Just when the world almost had us convinced that Paul and the whole Bible for that matter was prudish, puritanical and hostile to sexual intimacy and union, Paul talks in this passage about the intimate, sexual part of marriage in the same way, as also a gift. Last week we heard that our bodies are not our own, they were bought with a price, and are now temples of God’s Holy Spirit, belonging to God. Now this week, just a few verses later, we hear that the husband’s body also belongs to his wife, as a gift, just as the wife’s body belongs to her husband, as a gift. So the gifts of married bodies are not to be despised, nor withheld for very long, not even for reasons of prayer and fasting.

Furthermore, in marriage there can be and often are gifts of ministry to the world and the church. I know of pastoral and missionary couples who together minister to other churches and mission teams around the world, each one bringing gifts of teaching, counseling, listening and leading worship. They do more as a team than they each could do separately. Like Glenn and Gwenn Pickering, a couple who led our church retreat several years ago. The one in which we almost got blown away to Iowa.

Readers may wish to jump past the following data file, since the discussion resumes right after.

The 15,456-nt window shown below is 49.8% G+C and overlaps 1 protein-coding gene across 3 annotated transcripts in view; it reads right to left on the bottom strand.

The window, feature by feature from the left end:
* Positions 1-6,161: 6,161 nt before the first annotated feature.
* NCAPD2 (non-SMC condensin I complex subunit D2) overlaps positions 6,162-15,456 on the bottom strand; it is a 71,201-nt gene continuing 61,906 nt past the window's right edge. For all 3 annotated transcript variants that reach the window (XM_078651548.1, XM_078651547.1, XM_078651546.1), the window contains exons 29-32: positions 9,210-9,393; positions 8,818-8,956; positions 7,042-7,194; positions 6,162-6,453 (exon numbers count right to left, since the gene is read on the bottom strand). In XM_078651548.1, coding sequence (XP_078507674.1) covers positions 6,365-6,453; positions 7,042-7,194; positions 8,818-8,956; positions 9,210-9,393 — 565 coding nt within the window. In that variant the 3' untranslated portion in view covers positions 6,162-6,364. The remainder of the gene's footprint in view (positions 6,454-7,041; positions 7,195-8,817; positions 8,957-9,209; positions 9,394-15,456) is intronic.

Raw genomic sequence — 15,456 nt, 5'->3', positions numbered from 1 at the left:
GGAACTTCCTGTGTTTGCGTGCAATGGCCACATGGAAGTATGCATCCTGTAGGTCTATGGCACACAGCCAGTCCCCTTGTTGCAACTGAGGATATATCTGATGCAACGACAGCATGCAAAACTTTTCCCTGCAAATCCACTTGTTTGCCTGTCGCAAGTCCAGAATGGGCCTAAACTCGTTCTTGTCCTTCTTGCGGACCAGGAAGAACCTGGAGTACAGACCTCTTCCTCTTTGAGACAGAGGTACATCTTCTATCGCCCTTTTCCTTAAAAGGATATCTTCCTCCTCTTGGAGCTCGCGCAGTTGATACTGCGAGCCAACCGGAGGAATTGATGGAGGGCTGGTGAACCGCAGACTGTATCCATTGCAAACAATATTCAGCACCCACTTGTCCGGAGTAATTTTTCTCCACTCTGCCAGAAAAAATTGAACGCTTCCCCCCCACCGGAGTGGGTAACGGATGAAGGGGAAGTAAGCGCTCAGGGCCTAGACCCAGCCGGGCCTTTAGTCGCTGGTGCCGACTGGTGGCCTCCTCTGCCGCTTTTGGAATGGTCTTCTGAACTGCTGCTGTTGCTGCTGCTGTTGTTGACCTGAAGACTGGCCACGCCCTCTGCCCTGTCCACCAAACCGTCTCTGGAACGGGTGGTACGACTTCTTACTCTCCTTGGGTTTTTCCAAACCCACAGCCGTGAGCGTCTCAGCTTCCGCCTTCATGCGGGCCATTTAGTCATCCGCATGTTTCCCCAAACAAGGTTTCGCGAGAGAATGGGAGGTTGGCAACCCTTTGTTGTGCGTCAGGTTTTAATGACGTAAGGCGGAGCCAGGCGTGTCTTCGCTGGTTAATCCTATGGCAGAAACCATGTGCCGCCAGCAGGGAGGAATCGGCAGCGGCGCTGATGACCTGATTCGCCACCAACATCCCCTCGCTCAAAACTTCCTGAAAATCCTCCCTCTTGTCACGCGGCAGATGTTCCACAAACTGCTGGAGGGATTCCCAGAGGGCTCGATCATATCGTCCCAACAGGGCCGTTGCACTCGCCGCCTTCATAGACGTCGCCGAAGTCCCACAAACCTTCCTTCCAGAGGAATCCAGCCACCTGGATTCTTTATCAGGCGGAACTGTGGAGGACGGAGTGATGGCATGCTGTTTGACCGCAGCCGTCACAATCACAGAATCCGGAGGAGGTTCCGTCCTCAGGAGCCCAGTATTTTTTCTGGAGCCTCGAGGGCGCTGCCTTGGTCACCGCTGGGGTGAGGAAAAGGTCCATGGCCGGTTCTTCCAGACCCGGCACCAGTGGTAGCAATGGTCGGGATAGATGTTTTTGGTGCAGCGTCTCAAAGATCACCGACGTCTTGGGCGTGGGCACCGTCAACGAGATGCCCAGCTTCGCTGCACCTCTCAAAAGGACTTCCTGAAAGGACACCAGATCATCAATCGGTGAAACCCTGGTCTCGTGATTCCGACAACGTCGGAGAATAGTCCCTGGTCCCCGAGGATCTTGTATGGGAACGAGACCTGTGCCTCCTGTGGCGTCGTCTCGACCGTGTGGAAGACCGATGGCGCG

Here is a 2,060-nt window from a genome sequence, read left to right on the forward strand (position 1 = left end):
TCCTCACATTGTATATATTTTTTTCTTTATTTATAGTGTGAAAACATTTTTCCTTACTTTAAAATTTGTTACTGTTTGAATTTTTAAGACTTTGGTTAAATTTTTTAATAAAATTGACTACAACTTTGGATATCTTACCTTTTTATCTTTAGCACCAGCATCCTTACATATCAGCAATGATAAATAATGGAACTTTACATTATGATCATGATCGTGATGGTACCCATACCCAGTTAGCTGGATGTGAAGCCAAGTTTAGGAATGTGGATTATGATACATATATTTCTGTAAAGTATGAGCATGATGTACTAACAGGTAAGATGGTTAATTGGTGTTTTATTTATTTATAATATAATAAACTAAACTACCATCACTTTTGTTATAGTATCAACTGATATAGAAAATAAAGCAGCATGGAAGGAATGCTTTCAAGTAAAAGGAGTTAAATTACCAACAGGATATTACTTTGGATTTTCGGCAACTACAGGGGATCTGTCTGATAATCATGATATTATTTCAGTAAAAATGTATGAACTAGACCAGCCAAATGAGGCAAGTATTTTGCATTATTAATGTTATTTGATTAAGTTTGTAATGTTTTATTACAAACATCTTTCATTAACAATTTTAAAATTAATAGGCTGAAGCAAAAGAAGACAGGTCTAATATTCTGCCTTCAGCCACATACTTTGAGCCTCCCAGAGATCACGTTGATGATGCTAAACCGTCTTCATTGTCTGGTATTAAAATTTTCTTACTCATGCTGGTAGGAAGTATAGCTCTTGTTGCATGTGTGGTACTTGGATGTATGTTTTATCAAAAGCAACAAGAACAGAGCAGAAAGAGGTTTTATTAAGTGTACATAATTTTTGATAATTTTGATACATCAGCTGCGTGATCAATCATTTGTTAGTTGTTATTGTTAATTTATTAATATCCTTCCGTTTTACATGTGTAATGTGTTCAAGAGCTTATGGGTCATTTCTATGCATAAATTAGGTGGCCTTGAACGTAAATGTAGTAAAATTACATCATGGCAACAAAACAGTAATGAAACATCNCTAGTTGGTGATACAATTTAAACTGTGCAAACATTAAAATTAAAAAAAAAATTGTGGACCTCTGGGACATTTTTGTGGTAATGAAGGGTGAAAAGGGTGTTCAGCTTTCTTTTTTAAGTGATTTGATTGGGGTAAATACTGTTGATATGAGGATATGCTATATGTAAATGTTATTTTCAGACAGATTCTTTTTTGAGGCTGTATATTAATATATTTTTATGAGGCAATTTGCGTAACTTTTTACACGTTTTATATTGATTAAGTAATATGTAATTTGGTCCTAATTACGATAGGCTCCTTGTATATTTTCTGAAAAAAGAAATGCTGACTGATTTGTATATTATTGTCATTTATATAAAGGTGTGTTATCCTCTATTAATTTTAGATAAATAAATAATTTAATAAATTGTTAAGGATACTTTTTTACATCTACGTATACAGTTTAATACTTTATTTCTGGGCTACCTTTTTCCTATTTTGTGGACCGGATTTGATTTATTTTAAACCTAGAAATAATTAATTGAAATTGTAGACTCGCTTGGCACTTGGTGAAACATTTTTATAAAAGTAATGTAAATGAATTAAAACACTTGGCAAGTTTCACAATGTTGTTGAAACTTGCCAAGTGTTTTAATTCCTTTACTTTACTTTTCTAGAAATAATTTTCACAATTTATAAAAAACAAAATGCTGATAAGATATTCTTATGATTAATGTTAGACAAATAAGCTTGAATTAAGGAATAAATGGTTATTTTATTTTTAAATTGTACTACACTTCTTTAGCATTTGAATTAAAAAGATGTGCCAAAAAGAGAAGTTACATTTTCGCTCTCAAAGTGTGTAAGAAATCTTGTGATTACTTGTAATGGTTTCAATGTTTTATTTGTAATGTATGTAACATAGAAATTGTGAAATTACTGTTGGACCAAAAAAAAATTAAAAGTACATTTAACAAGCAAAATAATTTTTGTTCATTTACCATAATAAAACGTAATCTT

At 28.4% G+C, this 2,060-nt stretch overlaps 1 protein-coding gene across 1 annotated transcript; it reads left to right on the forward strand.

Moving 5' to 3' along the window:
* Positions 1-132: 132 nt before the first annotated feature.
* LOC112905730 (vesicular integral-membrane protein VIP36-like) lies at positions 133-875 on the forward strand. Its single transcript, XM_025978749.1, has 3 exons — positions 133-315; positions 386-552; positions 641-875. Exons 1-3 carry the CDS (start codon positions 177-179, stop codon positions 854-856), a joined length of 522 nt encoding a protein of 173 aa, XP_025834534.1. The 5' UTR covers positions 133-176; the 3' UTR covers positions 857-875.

But we must also be honest about the difficulties and challenges of marriage. Paul says that marriage can just as easily detract from our spiritual lives and ministries, if ever we value our spouses and our families before God. That’s an ever-present temptation, and a hard one to recognize when we’re trying to do right by our family. For example, I have heard stories of young people growing up in Christian homes, where they prayed for missionaries and even hosted and supported them and were all enthusiastic about global mission….uhhh….until their children grew up and said they’d like to serve God overseas. Then you’d think they’d taken up a life of crime! “How can you abandon your parents? Don’t tell me you intend to raise our grandchildren in a far-away land, among heathens! Can’t you wait till we’ve died? What’s another forty years?” Or when one spouse wants to explore a call to ministry, maybe even just a leadership position in the church, and the other spouse says, “Don’t even think of it!”